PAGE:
“The past is a foreign country; they do things differently there”

Paris is known as the city of light, but it has its dark side. Honoré de Balzac and Victor Hugo were adept at presenting sinister scenarios in their novels and the paving stones and renovations of Paris conceal many horror stories. Others are all too visible on its walls. Yet, many people remain blind to the past – and that can be dangerous for the future. 

Along the rue de Sévigné, near the Musée Carnavalet, dedicated to the history of Paris, the unwary tourist may stumble upon a shocking plaque. Affixed to the wall of a school, it commemorates the deportation of children to Nazi concentration camps: “To the memory of the children, pupils of this school, deported from 1942 to 1944 because they were born Jewish, innocent victims of Nazi barbarism and the active complicity of the Vichy government. They were exterminated in the death camps. We must never forget them.”

Elsewhere, in a quiet garden at the eastern end of the Ile de la Cité, stands the Memorial to the Martyrs of the Deportation. Located behind the Place Jean XXIII, it was designed by the architect Georges Henri Pingusson and inaugurated by President Charles de Gaulle on 12 April 1962. It memorializes the 160,000 people deported from France to the concentration camps between 1940 and1945. Eighty-five thousand were political activists, resistance fighters, homosexuals, and gypsies. Seventy-six thousand were Jews, including 11,000 children. Only 2,500 of those deported survived.

On the walls inside the monument are texts and poems by Robert Desnos, Louis Aragon, Paul Éluard, Jean-Paul Sartre and Antoine de St. Exupéry. Black triangles embedded in the walls bear the names of the death camps and contain the ashes of victims from the camps. A Hall of Remembrance is lined with pebbles, representing the Jewish tradition of placing a stone on the grave of a loved one.

After Germany invaded France in 1939, the country was divided into a northern zone under the control of the Nazis and a southern zone under the leadership of Marshal Pétain. In 1941 anti-Semitic legislation, applicable in both zones, came into full force. French police carried out the first mass arrests in Paris in May 1941 when 3,747 men were interned. Two more sweeps took place before the first deportation train provided by French state railways left for Germany under French guard on 12 March 1942. On 16 July 1942, Paris police arrested 12,884 Jews, including 4,501 children and 5,802 women, during what became known as La Grande Rafle (“the great round-up”).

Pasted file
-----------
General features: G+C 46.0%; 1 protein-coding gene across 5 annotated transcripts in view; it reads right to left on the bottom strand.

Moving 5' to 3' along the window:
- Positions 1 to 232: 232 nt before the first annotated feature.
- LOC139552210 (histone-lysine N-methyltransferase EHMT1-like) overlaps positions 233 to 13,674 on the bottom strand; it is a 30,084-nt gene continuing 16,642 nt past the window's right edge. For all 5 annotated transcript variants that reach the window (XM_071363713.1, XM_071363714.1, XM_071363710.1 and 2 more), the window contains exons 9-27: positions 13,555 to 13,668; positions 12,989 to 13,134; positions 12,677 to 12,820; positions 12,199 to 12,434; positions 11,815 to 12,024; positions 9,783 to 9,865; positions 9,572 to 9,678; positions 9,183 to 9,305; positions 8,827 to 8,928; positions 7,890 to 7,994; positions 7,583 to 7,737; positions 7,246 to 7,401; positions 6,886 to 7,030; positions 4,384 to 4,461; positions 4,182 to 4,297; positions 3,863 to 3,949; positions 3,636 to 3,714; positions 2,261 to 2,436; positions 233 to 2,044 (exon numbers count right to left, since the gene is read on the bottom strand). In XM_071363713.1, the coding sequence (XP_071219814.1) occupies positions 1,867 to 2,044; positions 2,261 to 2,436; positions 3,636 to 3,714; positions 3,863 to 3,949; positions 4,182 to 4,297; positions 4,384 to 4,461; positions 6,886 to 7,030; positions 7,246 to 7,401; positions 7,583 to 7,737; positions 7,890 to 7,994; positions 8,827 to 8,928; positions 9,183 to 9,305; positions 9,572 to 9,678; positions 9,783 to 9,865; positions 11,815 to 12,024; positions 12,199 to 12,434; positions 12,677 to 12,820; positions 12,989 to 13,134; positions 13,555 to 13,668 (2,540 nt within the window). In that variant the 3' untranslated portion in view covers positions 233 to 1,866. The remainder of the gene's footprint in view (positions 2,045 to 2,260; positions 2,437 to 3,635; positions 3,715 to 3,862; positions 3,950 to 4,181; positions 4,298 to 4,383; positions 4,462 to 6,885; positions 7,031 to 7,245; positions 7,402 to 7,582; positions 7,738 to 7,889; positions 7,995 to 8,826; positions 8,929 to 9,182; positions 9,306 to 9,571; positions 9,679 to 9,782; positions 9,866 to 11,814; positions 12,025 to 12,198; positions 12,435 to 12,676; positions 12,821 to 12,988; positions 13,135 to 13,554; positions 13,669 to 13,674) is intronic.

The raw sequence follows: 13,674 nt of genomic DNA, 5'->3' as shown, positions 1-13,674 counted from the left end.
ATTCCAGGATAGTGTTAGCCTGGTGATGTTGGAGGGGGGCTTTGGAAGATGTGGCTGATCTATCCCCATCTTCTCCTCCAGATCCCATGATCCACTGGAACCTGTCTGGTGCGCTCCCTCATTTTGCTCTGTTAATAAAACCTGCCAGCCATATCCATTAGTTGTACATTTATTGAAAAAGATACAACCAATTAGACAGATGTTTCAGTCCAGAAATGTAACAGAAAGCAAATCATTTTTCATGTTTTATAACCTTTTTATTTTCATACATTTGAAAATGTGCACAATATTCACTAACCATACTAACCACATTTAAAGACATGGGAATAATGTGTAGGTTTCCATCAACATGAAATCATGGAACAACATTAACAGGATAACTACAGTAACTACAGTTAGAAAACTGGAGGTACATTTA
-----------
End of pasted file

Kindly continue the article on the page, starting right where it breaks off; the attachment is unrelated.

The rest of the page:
Many historians consider that an even worse crime was committed in Vichy-controlled southern France, where the Germans ostensibly had no say. In August 1942, gendarmes were sent to hunt down foreign refugees. Families were seized in their houses or captured after extensive hunts across the countryside. Some 11,000 Jews were taken to Drancy in the Paris suburbs, the main transit centre for Auschwitz. Children as young as three were separated from their mothers before being sent to their deaths.

Why is this still relevant today? Quite simply because, despite the hand-wringing, and the plaques on walls, and the long delayed prosecution of criminals like Klaus Barbie and Maurice Papon, France is still in a state of denial. In Paris, bestselling novelist Alexandre Jardin has just published Des Gens Très Bien (Very Nice People). It tells the story of his highly respected grandfather, in 1942 chief of staff to Vichy Prime Minister Pierre Laval. Jardin’s grandfather was instrumental in the roundups and deportations, but did nothing to forestall them. Hundreds of thousands of copies of the book have been bought by young people trying to come to terms with the idea that members of their own families might have “collaborated” in some way.

Critical reaction in the French press has veered from plaudits to vicious attacks across the ideological spectrum. The problem is that by denouncing his own grandfather, Jardin implicitly denounces all the other “very nice people” – and there must have been thousands – in wartime France. Place this controversy in the context of anti-Semitism and racism in France, and of the political ambitions of Marine Le Pen (the leader of France’s far-right National Front in succession to her notorious father), and this piece of repressed history becomes explosive.

Marine Le Pen senses a political opportunity for what one commentator describes as “a more moderately presented, more middle class, more gently smiling form of extremism, rather than a snarling form of extremism.” I imagine that Alexandre Jardin’s grandfather also smiled gently while colluding in the deportation of children. Aesop had it right: Beware the wolf in sheep’s clothing!


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